Later Years - Part Two

Girard remained active in banking until his death; as he aged he devoted increasingly more time to his farm.  It was located in Passyunk Township, now south Philadelphia.  He bought this farm and farmhouse in 1797 from George Copper who obtained it through default from Henry Sickle.  Sickle had used this farm to introduce and grow Sickle pears.  The farm consisted of two lots totaling 75 acres.  The east wing of the farmhouse was built about 1750.  Girard added the middle section in 1800 and the west wing in 1825.  He hired a caretaker, increased the productivity of the orchard, added crops and cattle and marketed his products.  As the years passed, he purchased nearby acreage, and when he died he had accumulated 583 acres.
     With the war now behind him, Girard again turned his attention to more pleasant activities when on September 13, 1815 he learned of the death of Mary Lum Girard. She had lived happily with him during the first eight years of their marriage when she began a long sorrowful descent into insanity. For twenty-five years she lived in the Pennsylvania Hospital at 8th Street and Pine having little contact with the outside world. She was buried on the hospital grounds. Girard had been and continued to be a benefactor of the hospital which had sheltered his wife. William Wagner wrote about Girard’s reaction at his wife’s burial: “I shall never forget the last and closing scene. Mr. Girard stepped forward and kissed his wife and his tears moistened her cheek.” Mary Lum Girard was fifty-six years old at her death.
     In later years, Girard began to fail physically but his mind remained sharp and full of ideas. He began to realize that he might not have time to pursue all his interests but he would try. “Coal and the railroad became a new, exciting and profitable challenge for him as he approached the twilight of his life.” McMasters continued:  “Girard purchased land in upstate Pennsylvania; the value that Girard perceived in making his bold venture was to be accrued as coal mining would bring him new riches. He was then seventy-nine years old. When eighty-one, he invested in railroading, the vehicle that would carry the coal to the markets he envisioned would be there. Coal had been discovered in the Pottsville region, mines had been opened, and that coal had been transported on the Schuylkill Canal since 1825.”
    It would also seem possible that land speculators knowing of the coal discoveries had possibly influenced Girard’s bank trustees—or at least the trustee knowing of the existence of these deeds—to withhold any action on these tracts until the last possible moment. Undoubtedly, this information convinced Girard that these lands were valuable, and he decided that his business interests would be better served if he acquired them. The trustees had held the tracts for 19 years, and shortly after the deeds were turned over to the receiver, Girard, an advertisement appeared in a Philadelphia newspaper that these tracts of land deeded to them by the First Bank would be sold at public auction at the Merchant's Coffee House on April 17, 1830. The auction was held as scheduled and Stephen Girard, being the highest bidder, purchased the 67 tracts for $30,000.  Harry Emerson Wildes wrote in his book Lonely Midas: “The lands were exceedingly valuable. After litigation and compromise, they had been reduced to less than nineteen thousand acres of which only about five thousand were coal-bearing. Up to the beginning of 1942, these acres produced about 119,869,794 tons of anthracite.”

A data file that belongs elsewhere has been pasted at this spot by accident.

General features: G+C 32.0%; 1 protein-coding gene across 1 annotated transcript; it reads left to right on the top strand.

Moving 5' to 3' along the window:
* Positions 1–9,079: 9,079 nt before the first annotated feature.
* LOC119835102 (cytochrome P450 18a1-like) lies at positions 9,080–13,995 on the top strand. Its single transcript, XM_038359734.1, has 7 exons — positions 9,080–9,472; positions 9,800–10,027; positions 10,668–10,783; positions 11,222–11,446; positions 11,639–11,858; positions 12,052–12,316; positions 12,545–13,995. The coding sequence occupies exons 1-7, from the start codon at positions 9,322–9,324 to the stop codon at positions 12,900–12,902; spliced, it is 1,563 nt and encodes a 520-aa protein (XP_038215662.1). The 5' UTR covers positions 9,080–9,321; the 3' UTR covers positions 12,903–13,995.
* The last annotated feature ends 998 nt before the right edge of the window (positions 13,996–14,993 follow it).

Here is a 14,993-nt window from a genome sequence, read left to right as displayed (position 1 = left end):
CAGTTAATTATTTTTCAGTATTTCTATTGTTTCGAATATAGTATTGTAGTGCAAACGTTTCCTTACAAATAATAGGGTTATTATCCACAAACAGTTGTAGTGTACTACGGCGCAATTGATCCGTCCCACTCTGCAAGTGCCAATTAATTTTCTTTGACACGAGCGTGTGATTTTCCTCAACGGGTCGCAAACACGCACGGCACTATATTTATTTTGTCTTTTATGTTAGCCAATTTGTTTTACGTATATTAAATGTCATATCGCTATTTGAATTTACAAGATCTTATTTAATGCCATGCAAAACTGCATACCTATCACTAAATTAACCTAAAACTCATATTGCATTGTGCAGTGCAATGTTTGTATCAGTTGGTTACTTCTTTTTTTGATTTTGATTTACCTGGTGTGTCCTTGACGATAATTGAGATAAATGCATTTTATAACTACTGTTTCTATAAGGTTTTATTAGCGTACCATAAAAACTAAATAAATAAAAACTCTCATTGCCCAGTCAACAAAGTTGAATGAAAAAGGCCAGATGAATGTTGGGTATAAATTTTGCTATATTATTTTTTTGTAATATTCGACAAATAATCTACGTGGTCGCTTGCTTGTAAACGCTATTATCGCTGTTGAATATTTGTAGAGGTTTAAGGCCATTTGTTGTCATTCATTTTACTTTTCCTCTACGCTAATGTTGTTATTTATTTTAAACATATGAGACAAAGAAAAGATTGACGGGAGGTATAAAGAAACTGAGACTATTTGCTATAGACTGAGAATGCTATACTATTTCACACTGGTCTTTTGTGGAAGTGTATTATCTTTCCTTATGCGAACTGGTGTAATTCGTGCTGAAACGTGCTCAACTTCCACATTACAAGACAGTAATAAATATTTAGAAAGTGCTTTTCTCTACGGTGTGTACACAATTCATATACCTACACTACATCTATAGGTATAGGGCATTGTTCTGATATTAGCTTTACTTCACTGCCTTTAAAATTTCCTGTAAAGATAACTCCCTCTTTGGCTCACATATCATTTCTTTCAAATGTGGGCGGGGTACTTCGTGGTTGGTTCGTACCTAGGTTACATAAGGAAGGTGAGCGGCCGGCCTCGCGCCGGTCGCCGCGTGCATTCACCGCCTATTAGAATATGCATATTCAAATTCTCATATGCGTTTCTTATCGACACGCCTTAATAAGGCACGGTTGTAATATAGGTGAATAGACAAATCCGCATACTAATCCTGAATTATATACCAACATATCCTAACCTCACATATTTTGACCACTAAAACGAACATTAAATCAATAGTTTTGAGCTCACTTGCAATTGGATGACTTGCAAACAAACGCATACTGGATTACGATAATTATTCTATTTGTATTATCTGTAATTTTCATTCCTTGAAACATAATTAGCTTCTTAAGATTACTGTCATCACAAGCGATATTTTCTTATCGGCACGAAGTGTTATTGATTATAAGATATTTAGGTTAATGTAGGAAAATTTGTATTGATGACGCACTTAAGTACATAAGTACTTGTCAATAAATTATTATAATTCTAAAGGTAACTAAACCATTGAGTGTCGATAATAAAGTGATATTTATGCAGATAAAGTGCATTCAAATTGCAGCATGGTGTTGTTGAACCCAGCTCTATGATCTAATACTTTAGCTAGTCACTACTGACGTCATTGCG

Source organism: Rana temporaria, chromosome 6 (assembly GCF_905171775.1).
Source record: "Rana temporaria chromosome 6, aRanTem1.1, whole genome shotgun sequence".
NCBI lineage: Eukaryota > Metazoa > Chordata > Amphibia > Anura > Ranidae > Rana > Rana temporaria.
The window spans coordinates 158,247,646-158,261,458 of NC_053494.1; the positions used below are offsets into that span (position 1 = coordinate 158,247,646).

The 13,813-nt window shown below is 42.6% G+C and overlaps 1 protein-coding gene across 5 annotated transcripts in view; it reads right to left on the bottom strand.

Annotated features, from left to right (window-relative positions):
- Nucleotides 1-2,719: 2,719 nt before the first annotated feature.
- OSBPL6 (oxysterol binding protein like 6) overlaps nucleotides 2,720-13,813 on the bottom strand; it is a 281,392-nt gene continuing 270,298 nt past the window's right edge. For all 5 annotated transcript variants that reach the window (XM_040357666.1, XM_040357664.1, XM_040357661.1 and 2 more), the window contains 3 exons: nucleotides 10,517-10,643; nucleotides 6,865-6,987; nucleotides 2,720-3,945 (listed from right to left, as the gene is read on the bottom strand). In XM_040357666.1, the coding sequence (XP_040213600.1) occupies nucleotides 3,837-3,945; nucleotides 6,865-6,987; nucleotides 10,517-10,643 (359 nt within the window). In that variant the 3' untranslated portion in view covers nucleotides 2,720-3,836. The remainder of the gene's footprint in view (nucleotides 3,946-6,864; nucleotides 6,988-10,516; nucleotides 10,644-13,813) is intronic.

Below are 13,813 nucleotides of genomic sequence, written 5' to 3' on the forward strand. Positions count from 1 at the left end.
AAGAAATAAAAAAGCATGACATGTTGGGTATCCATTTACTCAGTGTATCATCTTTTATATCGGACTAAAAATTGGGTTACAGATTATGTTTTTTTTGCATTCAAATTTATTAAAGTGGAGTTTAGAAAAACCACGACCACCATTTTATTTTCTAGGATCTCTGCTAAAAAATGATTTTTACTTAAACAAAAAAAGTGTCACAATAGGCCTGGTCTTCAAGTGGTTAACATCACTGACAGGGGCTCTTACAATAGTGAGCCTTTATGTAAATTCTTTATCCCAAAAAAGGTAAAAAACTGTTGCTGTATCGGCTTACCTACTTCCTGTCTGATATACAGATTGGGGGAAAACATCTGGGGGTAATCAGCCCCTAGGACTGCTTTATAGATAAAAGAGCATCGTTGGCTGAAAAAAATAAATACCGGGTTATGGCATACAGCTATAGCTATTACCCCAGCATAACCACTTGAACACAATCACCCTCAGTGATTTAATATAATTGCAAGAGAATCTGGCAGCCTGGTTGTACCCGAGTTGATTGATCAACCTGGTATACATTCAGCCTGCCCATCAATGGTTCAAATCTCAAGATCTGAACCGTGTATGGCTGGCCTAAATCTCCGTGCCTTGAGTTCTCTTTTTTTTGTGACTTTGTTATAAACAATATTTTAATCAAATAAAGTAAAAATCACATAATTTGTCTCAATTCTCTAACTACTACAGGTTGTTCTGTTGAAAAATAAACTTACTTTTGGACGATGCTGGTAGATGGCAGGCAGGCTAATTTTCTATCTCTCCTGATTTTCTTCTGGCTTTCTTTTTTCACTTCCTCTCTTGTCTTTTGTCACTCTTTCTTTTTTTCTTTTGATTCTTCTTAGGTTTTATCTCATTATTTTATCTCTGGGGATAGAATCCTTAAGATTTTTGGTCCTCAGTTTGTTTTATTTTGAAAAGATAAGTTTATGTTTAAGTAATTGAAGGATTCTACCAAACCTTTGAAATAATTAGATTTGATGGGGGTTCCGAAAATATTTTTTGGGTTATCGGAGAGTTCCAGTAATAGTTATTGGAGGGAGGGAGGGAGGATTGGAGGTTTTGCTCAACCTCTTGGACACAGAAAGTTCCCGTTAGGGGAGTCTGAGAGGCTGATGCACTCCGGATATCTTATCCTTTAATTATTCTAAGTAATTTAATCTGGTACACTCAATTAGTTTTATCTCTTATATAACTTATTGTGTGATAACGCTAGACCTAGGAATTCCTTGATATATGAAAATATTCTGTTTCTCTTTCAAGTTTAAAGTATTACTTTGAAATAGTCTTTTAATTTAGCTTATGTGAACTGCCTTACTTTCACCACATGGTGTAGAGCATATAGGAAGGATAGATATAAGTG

Stephen Simpson remarked that Girard’s eyesight and hearing were beginning to suffer which may have led to his accident.  He was seriously injured while crossing the street near Second and Market, on December 22, 1830.  The December 22, 1830, issue of The United States Gazette reported that he was knocked down by a wagon the wheel of which hit his head and lacerated his ear.  He returned to his banking business after remaining secluded for two months. Another newspaper added however that Girard was quite able to help himself, that he retained his self-possession perfectly and seemed more pained by the fact that the accident had attracted attention than by the wound which he had received though it was said that the wound was far from trifling. Cheesman Herrick tells of the accident: “Girard later wrote that the wheel of the wagon went over his head.  When faced with needing a surgical procedure, Girard was quoted as saying:  ‘Go ahead doctor. I am an old sailor and can stand pain.’” Girard was hurt more seriously than he thought.  He was confined to bed for two months as inflammation set in, which he also blamed on the doctors. Stephen Girard was to live one more year.

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